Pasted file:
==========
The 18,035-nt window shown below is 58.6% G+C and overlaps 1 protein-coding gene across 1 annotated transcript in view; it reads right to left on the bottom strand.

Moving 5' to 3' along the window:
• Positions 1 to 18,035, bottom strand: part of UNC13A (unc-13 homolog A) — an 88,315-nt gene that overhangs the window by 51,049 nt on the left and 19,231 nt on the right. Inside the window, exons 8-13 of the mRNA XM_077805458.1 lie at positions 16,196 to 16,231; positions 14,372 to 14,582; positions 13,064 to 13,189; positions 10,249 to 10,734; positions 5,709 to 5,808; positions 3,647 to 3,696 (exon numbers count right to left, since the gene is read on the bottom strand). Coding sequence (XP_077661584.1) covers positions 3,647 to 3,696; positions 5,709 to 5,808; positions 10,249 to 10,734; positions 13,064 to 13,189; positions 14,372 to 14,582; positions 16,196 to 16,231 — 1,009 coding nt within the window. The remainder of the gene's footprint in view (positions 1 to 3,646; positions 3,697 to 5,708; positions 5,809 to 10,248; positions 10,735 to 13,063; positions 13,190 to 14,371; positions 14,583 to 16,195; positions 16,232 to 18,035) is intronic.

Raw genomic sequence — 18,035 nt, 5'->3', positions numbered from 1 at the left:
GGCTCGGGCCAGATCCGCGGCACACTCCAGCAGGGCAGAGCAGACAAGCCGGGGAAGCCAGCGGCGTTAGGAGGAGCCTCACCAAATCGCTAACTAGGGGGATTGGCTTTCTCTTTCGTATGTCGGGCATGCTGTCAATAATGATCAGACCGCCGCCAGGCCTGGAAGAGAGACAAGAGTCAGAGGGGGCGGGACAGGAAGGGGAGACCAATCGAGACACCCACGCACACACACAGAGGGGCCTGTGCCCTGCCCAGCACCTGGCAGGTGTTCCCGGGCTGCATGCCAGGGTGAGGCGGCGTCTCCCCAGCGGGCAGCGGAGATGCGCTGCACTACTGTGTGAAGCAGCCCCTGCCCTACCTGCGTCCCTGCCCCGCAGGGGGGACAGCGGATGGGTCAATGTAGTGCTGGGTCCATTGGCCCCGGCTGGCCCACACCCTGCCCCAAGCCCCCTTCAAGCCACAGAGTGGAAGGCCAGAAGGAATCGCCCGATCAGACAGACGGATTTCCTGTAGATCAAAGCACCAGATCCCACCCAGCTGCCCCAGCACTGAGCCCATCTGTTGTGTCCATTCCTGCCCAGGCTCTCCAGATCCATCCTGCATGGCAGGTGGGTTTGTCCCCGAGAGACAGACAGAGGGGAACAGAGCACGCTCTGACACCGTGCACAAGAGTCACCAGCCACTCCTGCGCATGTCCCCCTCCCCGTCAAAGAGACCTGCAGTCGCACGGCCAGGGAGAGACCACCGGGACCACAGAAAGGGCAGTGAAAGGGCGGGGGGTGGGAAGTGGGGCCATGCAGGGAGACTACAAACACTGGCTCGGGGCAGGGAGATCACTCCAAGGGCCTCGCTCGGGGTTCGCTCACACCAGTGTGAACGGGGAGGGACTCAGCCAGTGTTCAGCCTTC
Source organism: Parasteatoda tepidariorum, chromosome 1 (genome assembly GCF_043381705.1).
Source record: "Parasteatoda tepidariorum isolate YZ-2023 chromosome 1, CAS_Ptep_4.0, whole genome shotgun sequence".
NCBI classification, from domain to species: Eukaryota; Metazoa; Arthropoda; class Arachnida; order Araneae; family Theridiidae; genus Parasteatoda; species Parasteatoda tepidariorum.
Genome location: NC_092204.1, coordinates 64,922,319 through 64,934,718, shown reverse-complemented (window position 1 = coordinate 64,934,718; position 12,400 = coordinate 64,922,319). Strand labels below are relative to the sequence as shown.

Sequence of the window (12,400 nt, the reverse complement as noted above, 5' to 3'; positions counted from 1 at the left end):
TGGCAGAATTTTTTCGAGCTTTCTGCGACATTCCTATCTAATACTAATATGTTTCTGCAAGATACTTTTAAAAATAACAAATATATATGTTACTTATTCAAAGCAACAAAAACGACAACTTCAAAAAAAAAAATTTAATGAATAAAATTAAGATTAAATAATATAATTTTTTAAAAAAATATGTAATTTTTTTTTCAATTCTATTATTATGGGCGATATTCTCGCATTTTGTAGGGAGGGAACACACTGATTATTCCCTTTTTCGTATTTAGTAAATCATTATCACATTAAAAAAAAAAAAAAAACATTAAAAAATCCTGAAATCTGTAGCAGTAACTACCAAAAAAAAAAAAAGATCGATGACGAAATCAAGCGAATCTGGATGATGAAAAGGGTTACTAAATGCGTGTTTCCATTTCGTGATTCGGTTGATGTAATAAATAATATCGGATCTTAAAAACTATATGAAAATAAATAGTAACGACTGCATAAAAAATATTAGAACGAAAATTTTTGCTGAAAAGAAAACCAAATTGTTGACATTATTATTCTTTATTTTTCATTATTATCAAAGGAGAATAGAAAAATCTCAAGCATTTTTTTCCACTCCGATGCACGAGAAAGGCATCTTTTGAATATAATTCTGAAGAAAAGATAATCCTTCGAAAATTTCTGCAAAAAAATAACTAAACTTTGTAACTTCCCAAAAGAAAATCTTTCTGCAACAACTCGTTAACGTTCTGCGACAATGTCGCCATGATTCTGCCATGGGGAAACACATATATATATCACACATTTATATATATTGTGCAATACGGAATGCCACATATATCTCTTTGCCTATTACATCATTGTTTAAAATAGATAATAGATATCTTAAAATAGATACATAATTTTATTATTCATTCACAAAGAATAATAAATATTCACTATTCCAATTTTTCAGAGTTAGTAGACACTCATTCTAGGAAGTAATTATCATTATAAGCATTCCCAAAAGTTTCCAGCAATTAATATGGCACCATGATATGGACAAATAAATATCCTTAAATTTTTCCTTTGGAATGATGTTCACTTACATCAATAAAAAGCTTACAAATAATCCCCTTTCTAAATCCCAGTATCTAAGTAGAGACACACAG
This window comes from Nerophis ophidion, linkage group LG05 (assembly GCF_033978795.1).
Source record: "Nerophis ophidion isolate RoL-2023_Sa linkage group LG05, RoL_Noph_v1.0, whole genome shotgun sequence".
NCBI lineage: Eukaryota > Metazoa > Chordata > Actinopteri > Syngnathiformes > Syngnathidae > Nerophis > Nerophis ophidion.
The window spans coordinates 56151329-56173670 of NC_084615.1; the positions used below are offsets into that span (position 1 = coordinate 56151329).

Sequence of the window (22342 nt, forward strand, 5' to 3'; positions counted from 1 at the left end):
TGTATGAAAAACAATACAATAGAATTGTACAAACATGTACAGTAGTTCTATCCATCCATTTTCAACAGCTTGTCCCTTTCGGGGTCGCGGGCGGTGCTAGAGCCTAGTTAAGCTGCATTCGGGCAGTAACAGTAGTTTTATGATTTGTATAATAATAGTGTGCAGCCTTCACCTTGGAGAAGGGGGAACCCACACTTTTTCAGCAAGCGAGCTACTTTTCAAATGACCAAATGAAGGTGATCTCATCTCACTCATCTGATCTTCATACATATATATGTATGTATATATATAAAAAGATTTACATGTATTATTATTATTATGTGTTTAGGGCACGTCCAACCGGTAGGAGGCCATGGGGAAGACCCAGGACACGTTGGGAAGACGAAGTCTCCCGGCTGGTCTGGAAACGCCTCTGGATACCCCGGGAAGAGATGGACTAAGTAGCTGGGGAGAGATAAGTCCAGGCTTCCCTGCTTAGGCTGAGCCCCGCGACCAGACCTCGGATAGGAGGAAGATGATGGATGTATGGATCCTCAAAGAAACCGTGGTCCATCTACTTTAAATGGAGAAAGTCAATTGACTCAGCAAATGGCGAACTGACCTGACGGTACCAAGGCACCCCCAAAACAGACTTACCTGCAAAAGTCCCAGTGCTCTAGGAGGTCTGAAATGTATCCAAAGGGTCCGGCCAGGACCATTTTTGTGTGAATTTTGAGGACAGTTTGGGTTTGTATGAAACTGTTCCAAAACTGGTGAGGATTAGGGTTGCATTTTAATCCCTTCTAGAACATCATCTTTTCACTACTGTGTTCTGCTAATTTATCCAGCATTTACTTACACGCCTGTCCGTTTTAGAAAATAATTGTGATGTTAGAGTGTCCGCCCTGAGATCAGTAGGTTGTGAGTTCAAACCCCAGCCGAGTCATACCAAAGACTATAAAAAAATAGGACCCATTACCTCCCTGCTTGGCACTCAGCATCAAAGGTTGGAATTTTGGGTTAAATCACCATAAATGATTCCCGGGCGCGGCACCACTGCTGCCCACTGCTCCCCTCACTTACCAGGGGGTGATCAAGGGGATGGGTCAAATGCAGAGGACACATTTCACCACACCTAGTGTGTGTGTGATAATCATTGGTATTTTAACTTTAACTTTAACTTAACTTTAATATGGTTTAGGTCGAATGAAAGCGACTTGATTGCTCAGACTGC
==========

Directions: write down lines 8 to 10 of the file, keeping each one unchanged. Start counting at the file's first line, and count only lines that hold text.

NCBI classification, from domain to species: Eukaryota; Metazoa; Arthropoda; class Arachnida; order Araneae; family Theridiidae; genus Parasteatoda; species Parasteatoda tepidariorum.
Genome location: NC_092204.1, coordinates 64,922,319 through 64,934,718, shown reverse-complemented (window position 1 = coordinate 64,934,718; position 12,400 = coordinate 64,922,319). Strand labels below are relative to the sequence as shown.

Sequence of the window (12,400 nt, the reverse complement as noted above, 5' to 3'; positions counted from 1 at the left end):